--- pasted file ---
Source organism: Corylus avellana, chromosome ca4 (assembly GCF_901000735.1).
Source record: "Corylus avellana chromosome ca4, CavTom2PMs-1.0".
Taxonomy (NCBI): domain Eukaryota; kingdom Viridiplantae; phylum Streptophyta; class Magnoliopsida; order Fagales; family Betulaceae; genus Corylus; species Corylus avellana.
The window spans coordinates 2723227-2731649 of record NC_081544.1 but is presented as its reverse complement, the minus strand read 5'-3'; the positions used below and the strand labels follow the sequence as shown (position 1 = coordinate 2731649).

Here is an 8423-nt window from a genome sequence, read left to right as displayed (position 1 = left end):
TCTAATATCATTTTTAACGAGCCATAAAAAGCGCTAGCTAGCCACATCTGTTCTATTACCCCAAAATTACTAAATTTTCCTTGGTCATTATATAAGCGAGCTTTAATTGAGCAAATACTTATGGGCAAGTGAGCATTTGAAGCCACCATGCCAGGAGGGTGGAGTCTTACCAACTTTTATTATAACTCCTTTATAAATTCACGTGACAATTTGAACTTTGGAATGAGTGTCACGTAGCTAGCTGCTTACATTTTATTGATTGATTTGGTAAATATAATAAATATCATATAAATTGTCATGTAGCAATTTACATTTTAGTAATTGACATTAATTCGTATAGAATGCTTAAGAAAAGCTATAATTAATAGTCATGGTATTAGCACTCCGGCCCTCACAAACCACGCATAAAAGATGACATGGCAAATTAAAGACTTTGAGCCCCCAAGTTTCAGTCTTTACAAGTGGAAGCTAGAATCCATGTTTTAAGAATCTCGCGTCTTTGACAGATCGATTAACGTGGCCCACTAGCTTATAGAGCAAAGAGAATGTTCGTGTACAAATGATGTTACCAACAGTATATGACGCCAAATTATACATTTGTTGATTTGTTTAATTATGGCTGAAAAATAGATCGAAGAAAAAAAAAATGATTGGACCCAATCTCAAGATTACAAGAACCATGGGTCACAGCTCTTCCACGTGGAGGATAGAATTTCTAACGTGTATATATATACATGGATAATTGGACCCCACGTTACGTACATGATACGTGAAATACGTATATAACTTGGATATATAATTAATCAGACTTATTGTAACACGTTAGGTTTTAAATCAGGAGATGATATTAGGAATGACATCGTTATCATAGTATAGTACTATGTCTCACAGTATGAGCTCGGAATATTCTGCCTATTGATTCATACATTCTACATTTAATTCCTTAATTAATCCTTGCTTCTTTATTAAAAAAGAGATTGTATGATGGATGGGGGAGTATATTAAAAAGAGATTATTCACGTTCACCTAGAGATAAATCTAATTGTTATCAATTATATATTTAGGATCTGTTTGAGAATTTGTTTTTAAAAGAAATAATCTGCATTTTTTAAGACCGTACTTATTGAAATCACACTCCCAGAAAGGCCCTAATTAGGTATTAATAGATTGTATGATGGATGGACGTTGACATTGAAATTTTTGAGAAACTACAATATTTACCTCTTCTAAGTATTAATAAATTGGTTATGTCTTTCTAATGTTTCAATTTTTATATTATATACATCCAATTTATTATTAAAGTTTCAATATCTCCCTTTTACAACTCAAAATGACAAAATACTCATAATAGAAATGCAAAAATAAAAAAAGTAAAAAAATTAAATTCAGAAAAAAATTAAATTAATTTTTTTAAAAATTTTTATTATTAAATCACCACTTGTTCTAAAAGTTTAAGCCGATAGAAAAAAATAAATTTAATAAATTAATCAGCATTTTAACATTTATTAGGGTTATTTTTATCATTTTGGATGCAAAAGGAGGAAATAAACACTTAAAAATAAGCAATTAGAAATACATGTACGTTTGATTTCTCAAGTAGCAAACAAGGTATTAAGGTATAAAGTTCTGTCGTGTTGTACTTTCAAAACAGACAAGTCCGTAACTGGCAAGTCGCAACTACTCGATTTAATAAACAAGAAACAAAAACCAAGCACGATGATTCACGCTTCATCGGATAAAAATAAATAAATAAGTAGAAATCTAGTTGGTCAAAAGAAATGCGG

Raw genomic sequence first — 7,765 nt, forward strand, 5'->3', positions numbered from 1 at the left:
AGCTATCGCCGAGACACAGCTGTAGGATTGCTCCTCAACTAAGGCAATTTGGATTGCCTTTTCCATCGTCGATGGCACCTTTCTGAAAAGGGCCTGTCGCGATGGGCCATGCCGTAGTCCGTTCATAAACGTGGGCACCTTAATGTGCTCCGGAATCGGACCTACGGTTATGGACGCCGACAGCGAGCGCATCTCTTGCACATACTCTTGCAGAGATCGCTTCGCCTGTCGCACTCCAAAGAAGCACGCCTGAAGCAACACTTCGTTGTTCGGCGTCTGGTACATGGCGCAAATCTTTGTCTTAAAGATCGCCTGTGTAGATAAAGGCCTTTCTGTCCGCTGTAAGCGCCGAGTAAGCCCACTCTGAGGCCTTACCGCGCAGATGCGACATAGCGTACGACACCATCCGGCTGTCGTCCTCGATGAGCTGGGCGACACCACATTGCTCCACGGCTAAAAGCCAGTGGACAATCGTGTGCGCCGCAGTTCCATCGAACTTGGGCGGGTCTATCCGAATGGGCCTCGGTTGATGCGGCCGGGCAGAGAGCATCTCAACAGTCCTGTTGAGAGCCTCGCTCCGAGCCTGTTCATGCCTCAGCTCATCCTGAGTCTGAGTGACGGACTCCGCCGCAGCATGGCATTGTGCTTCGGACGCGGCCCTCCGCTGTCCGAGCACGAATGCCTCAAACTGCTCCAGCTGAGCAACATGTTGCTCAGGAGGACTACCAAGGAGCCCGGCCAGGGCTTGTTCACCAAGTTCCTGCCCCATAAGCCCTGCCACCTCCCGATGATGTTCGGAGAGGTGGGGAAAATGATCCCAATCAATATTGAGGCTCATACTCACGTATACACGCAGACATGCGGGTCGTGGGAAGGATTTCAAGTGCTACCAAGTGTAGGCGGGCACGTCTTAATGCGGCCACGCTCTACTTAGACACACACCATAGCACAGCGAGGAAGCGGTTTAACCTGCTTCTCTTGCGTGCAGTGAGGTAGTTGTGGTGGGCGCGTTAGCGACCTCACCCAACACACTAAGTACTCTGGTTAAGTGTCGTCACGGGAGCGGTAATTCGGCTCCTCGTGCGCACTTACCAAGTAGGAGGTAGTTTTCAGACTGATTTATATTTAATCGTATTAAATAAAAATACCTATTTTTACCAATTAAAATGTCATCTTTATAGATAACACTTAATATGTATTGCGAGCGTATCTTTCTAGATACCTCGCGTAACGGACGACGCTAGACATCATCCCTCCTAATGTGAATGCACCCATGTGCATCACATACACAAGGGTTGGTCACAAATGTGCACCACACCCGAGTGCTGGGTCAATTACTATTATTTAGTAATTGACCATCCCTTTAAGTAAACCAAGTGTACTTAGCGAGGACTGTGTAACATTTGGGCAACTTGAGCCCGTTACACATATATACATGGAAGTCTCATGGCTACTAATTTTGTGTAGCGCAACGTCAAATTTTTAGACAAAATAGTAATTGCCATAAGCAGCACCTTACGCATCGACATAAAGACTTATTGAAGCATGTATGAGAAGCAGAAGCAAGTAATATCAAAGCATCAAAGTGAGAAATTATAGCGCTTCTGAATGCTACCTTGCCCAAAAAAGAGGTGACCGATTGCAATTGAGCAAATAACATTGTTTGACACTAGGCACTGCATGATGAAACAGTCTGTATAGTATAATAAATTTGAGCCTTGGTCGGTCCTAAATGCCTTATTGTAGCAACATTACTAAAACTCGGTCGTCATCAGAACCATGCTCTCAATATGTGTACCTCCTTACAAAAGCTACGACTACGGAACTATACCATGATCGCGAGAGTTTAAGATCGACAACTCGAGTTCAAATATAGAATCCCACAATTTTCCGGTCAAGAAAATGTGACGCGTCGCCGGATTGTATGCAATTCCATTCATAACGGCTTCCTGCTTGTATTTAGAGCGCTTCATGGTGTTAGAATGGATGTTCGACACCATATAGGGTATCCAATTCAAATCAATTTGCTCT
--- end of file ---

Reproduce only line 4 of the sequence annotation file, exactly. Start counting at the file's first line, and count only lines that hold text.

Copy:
The window spans coordinates 2723227-2731649 of record NC_081544.1 but is presented as its reverse complement, the minus strand read 5'-3'; the positions used below and the strand labels follow the sequence as shown (position 1 = coordinate 2731649).